Teen Dating 101

So, your teen wants to start dating? Before you hit the panic button, heed the advice of clinical psychologist Dr. Laura Kastner, associate professor of psychiatry and behavioral sciences at the University of Washington, and author of Getting to Calm: Cool-headed Strategies for Parenting Tweens and Teens. We asked Kastner for the answers you need to know.

What are the best strategies for opening up a dialogue about dating?

I call it the "swirl in" technique. Start on the outside of the topic of socializing, and hunt and peck. Who's in the group going to X's house Friday night? What movies do guys want to see? To keep it from being an interrogation—leading to shut down—it's good to just make it chit-chat in an effort to get the teen interested in a few topics so that they enjoy sharing. By accident, you may hear some names that crop up more and more.

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To get any personal info on your teen's dating, it's usually helpful to have some "grapevine" info to start with, like, "I heard that you and Sarah were going out … could you tell me about this? I'd rather hear the real scoop from you than have to rely on gossip." But don't expect a big download. Privacy is the rule—so don't feel bad. Just because another mom has a Chatty Cathy, that doesn't mean your Clam-up Kid is "less close" to you. All we can do is try to strike up conversations that may give us some clues over time. If we stay respectful and keep sniffing around the perimeter of their social worlds, we'll usually learn something of their romantic world.

What does dating mean to teens now? What are the patterns and trends?

The term "dating" is hardly used anymore. Younger teens usually pursue their romantic interests via texts and third parties who scout out whether the other party is interested. Younger teens may "go out" (meaning: explore the idea of being a "couple") and break up and never even have a face-to-face conversation. Teens, especially those in high school and college, may refer to "hooking up," and that term can include anything from kissing at a party to sexual intercourse.

One of the teen trends is to socialize in groups. Teens deny that any coupling up is occurring so that teens can maximize their independence. Parents allow more freedom when they don't think dating or sexual interests are part of the mix. This is where the parent network can really come in handy. Parents should tune into the grapevine: Your teen may not be talking, but usually one of them is.

What hasn't changed over the decades is that sexual and romantic interests start at or before puberty. Temperament plays a big role in determining whether someone couples up in middle school or waits until their 20s. Shy kids often postpone dating because of their anxiety and avoidance, and the bold risk-takers will be the trail blazers.

How can parents balance their need for information with their child'sdesire forprivacy and independence?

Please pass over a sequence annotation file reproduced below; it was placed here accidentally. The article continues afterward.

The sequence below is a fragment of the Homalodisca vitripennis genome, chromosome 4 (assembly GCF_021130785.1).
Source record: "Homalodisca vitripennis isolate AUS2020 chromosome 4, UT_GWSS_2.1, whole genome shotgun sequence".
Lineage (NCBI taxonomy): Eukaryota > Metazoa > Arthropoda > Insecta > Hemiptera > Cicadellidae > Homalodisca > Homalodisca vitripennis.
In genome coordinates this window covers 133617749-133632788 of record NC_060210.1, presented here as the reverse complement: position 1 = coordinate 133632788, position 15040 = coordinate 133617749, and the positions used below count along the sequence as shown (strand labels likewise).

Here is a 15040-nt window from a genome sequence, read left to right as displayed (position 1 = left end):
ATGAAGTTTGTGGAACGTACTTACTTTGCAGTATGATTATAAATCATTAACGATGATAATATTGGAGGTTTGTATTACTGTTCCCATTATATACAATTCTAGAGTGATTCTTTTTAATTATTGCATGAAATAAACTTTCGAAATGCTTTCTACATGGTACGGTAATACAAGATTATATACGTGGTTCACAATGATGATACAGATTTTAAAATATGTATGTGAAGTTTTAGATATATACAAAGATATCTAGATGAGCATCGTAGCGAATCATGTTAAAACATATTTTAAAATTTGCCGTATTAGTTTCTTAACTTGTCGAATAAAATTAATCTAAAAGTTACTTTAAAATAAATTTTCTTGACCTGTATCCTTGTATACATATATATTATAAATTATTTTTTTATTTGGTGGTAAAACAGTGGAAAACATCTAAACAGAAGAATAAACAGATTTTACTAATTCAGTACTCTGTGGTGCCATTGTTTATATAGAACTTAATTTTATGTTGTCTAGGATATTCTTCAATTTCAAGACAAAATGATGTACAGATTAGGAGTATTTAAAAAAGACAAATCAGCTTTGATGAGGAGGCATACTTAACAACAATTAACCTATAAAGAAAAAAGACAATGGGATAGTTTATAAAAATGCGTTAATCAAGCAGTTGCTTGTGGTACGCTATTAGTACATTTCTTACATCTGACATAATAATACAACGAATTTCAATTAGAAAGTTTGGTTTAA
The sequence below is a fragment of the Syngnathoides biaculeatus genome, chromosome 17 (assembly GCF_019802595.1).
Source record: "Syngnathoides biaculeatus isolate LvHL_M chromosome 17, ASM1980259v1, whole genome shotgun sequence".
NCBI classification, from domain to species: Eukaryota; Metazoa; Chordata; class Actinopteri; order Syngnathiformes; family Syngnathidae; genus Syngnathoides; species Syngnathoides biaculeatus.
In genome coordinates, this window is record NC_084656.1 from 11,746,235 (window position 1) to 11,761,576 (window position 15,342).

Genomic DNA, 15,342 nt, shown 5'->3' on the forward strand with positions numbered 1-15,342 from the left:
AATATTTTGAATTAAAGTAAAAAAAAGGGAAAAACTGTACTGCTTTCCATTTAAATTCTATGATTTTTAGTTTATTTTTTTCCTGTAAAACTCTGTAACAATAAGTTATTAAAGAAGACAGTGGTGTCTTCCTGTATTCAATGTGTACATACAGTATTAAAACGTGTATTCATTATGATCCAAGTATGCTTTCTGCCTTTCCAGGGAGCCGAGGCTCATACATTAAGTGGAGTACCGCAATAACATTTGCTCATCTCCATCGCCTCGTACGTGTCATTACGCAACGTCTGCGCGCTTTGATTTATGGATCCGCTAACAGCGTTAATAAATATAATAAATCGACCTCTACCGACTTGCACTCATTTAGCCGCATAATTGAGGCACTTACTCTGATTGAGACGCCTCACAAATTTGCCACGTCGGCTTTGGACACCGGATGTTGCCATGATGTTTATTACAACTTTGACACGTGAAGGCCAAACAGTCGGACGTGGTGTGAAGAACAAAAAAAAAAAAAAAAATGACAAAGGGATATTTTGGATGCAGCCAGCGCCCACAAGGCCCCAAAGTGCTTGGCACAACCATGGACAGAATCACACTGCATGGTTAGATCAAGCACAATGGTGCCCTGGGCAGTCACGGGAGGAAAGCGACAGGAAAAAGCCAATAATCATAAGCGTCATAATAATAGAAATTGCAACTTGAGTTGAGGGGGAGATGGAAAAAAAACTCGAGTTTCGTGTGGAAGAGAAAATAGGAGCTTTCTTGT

It's all about mutual interests: Parents need information, and the teens need freedom. Parents should feel entitled to know what I call the Big 5: Where are you going? Who are you going with? What is the transportation plan? Do you promise to call me if the plan changes? Do we agree on the curfew? If the teen blows it on following through, she or he has restricted freedom.

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What should parents do if they suspect their child is in an abusive relationship?

If parents have information about their teen experiencing relationship violence (e.g., pushing, hitting, slapping or what is called "relational aggression," like threats and humiliation), they should take firm action to end the

relationship. Parents should get help from friends and relatives to "circle the wagons" to protect their teen. Seeking professional help is recommended.

How should parents handle breakups?

Parents should offer empathy and compassion, and go light on the words of wisdom in an effort to make the teen less miserable. Comments like, "There are more fish in the sea," "You are young—you will have other loves in your life," are actually dismissive, not reassuring. A broken heart (remember Romeo and Juliet were 14) can hurt as much, or more, than love at older ages. Be there for support, distraction and soothing.

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What should parents know about the benefits of dating?

Being in a couple means talking, listening, accommodating, sharing feelings, empathy, negotiating and learning coping skills for dealing with all kinds of negative emotions (e.g., disappointment, jealousy, vulnerability, anxiety, sacrifice). If parents weren't so worried about sex and a potential slump in grades, they'd realize that dating can produce a huge enhancement to their teen's "emotional intelligence" quotient.

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